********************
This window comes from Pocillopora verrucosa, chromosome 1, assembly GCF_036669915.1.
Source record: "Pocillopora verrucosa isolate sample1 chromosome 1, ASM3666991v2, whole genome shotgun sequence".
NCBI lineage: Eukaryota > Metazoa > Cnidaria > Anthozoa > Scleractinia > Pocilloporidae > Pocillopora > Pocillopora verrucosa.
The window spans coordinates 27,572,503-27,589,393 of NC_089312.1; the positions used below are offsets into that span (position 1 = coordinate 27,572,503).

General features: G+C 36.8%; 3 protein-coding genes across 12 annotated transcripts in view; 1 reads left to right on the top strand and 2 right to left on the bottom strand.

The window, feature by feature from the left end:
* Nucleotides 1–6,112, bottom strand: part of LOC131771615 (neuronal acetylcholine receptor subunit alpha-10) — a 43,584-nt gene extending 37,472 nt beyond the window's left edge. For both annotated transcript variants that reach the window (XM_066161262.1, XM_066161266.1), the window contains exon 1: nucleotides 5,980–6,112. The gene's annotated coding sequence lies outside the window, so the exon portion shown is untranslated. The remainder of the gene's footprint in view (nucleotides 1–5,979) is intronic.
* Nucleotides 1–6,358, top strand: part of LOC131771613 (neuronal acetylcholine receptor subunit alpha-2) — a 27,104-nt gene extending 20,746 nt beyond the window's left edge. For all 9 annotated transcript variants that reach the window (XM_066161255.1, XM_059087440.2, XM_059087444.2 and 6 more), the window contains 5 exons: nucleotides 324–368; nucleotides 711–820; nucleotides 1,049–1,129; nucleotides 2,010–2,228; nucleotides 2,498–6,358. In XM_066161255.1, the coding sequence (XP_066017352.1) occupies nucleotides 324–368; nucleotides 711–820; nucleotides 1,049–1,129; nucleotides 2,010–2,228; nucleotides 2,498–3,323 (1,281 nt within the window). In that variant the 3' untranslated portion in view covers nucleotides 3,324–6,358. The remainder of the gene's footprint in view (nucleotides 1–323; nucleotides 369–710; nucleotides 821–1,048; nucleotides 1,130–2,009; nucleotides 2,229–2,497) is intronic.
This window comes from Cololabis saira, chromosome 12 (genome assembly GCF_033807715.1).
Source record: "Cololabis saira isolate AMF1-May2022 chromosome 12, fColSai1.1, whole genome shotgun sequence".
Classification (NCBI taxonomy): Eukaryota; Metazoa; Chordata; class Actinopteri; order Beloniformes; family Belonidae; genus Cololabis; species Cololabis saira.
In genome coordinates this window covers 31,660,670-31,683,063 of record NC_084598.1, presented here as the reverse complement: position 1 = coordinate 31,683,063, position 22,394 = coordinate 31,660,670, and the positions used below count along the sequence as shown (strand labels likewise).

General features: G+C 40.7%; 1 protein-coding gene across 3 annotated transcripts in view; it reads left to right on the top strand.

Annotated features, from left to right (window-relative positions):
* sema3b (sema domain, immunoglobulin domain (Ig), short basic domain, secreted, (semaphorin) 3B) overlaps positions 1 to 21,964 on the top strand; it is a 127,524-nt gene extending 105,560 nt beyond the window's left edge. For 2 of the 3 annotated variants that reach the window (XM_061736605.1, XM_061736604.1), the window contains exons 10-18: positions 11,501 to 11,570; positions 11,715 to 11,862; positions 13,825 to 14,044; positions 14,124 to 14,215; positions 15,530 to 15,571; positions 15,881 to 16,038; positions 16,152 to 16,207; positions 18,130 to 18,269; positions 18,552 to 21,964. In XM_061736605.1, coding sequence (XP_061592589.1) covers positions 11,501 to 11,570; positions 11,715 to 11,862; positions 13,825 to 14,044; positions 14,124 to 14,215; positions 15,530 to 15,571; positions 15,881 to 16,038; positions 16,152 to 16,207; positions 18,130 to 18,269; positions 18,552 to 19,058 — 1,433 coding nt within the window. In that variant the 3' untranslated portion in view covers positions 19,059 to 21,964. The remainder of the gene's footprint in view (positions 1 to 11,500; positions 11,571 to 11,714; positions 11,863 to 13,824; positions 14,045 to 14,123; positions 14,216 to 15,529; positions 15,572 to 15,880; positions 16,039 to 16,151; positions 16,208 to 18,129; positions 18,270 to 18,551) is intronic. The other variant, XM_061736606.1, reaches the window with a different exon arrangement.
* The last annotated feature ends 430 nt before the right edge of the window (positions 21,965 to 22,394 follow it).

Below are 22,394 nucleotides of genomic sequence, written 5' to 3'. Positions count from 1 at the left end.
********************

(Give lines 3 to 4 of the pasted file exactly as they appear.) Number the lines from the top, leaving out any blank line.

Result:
NCBI lineage: Eukaryota > Metazoa > Cnidaria > Anthozoa > Scleractinia > Pocilloporidae > Pocillopora > Pocillopora verrucosa.
The window spans coordinates 27,572,503-27,589,393 of NC_089312.1; the positions used below are offsets into that span (position 1 = coordinate 27,572,503).